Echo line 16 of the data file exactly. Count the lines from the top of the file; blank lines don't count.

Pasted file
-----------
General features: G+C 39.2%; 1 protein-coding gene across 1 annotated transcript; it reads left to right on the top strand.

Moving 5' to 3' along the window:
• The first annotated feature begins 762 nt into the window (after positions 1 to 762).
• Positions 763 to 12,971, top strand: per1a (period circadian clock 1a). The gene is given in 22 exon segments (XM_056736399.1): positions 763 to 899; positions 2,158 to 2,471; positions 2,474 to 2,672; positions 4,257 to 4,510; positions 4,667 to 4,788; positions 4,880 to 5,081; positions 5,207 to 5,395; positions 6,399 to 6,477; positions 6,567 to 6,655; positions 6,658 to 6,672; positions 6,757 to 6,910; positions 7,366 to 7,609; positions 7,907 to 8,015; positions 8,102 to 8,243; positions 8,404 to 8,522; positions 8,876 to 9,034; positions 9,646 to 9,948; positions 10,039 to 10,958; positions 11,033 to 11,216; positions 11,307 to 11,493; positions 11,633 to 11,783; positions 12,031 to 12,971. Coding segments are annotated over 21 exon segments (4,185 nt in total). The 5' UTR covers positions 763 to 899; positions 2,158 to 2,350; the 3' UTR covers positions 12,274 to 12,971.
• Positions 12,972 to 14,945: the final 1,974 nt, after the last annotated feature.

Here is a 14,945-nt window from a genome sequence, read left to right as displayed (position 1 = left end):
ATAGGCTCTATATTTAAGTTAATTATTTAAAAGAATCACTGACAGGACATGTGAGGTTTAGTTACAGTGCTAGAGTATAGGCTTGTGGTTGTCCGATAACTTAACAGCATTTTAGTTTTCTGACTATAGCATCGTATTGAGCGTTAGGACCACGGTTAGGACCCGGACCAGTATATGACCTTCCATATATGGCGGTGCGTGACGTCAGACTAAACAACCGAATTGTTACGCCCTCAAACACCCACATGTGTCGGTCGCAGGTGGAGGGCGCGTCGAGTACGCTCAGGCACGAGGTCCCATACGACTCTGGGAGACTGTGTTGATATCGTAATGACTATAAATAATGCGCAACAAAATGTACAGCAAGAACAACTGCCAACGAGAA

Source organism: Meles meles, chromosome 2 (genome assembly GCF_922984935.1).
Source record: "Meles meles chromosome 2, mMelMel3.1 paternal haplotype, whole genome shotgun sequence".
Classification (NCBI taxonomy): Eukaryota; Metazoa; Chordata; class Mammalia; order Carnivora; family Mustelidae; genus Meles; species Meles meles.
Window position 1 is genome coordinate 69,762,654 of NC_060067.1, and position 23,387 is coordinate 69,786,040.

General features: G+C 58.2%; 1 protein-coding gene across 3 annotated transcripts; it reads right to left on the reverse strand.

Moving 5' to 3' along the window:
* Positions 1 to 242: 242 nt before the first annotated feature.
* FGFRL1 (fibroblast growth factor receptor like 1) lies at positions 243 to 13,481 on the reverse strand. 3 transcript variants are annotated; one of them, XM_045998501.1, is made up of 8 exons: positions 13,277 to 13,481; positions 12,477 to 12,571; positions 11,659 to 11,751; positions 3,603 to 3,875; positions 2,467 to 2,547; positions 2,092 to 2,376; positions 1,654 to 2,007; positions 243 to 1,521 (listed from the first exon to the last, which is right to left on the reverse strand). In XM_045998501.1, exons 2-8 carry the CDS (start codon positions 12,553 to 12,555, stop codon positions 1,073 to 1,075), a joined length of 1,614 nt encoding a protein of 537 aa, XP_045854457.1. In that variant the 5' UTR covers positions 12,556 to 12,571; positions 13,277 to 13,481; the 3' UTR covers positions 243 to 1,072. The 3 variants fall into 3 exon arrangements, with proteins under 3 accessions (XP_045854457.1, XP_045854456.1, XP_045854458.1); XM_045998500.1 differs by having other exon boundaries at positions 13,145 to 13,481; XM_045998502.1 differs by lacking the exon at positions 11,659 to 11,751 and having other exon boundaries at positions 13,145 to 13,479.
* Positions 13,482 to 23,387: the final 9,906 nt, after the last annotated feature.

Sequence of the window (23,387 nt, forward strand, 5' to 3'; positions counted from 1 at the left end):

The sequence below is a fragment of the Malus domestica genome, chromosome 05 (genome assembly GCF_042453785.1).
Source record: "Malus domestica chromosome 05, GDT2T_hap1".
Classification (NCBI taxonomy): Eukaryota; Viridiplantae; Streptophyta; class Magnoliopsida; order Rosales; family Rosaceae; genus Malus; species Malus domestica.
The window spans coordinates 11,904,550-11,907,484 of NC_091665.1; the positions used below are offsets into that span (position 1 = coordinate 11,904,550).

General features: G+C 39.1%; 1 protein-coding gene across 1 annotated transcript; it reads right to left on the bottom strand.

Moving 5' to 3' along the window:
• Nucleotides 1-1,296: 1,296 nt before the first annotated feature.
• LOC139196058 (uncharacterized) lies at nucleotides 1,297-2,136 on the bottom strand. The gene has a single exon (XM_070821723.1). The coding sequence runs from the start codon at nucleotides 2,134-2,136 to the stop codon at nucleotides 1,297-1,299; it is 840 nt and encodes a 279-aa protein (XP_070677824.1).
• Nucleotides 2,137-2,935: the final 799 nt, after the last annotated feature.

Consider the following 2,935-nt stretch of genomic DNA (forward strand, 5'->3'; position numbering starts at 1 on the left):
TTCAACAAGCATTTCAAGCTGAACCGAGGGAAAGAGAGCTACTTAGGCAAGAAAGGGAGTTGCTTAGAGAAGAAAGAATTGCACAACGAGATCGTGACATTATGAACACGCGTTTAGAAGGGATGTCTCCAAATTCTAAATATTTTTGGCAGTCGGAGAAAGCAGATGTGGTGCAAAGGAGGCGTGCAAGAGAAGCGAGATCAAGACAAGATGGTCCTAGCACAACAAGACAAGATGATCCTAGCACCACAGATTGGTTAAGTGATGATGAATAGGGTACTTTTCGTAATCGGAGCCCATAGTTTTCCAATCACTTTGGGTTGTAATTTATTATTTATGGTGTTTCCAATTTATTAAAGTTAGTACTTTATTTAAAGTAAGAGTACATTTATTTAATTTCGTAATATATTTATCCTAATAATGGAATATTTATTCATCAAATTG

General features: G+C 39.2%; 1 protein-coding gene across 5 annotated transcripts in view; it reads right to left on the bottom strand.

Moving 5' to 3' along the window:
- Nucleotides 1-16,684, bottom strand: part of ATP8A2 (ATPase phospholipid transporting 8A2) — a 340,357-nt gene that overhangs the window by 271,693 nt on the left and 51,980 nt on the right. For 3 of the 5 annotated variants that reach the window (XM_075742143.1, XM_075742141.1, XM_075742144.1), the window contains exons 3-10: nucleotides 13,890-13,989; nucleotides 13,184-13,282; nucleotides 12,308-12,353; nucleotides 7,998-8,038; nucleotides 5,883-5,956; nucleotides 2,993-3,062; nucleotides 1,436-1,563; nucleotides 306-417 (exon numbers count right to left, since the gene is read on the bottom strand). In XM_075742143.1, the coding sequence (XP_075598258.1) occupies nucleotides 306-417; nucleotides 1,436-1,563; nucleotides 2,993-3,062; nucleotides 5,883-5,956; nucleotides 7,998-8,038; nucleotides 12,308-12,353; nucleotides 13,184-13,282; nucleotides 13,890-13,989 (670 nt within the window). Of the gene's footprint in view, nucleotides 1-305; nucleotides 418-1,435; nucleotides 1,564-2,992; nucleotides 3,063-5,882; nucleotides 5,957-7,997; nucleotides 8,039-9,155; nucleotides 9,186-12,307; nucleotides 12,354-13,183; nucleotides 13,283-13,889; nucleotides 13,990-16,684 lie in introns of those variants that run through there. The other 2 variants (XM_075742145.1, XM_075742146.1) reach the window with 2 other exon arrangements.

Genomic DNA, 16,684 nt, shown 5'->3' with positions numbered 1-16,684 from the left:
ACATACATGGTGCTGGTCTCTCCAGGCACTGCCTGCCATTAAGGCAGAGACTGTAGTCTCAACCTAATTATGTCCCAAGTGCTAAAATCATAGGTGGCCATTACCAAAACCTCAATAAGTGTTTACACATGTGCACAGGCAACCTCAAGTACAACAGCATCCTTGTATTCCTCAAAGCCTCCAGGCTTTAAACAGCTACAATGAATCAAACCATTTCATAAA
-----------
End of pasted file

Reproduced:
* Positions 13,482 to 23,387: the final 9,906 nt, after the last annotated feature.